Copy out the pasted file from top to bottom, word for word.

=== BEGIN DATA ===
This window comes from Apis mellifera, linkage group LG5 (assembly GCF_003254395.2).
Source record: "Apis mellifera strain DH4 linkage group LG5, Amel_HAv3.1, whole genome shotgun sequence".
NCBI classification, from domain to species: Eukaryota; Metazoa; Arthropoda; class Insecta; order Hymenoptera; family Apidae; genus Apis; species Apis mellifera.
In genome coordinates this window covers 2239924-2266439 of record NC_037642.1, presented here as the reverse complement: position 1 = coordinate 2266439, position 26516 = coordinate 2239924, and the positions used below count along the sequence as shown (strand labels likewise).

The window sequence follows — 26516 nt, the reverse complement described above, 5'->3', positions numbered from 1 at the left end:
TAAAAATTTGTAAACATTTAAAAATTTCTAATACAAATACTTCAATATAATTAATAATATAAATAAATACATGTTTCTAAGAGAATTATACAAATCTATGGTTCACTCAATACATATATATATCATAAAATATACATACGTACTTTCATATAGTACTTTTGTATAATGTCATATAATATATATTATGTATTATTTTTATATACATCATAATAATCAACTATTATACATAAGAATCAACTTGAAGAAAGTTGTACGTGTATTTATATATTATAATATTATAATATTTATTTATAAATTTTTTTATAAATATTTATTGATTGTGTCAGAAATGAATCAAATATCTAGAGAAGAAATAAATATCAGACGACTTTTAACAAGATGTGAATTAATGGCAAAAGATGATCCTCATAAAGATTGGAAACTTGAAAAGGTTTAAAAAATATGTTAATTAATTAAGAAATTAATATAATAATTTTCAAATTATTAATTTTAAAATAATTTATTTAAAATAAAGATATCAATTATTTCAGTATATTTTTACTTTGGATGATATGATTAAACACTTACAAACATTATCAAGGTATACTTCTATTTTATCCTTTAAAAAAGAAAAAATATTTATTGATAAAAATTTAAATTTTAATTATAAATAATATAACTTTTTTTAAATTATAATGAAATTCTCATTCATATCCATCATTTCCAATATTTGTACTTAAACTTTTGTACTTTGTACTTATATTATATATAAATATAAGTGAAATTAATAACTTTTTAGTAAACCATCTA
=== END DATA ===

This window comes from Apis mellifera, linkage group LG5 (assembly GCF_003254395.2).
Source record: "Apis mellifera strain DH4 linkage group LG5, Amel_HAv3.1, whole genome shotgun sequence".
NCBI classification, from domain to species: Eukaryota; Metazoa; Arthropoda; class Insecta; order Hymenoptera; family Apidae; genus Apis; species Apis mellifera.
In genome coordinates this window covers 2239924-2266439 of record NC_037642.1, presented here as the reverse complement: position 1 = coordinate 2266439, position 26516 = coordinate 2239924, and the positions used below count along the sequence as shown (strand labels likewise).

The window sequence follows — 26516 nt, the reverse complement described above, 5'->3', positions numbered from 1 at the left end:
TAAAAATTTGTAAACATTTAAAAATTTCTAATACAAATACTTCAATATAATTAATAATATAAATAAATACATGTTTCTAAGAGAATTATACAAATCTATGGTTCACTCAATACATATATATATCATAAAATATACATACGTACTTTCATATAGTACTTTTGTATAATGTCATATAATATATATTATGTATTATTTTTATATACATCATAATAATCAACTATTATACATAAGAATCAACTTGAAGAAAGTTGTACGTGTATTTATATATTATAATATTATAATATTTATTTATAAATTTTTTTATAAATATTTATTGATTGTGTCAGAAATGAATCAAATATCTAGAGAAGAAATAAATATCAGACGACTTTTAACAAGATGTGAATTAATGGCAAAAGATGATCCTCATAAAGATTGGAAACTTGAAAAGGTTTAAAAAATATGTTAATTAATTAAGAAATTAATATAATAATTTTCAAATTATTAATTTTAAAATAATTTATTTAAAATAAAGATATCAATTATTTCAGTATATTTTTACTTTGGATGATATGATTAAACACTTACAAACATTATCAAGGTATACTTCTATTTTATCCTTTAAAAAAGAAAAAATATTTATTGATAAAAATTTAAATTTTAATTATAAATAATATAACTTTTTTTAAATTATAATGAAATTCTCATTCATATCCATCATTTCCAATATTTGTACTTAAACTTTTGTACTTTGTACTTATATTATATATAAATATAAGTGAAATTAATAACTTTTTAGTAAACCATCTA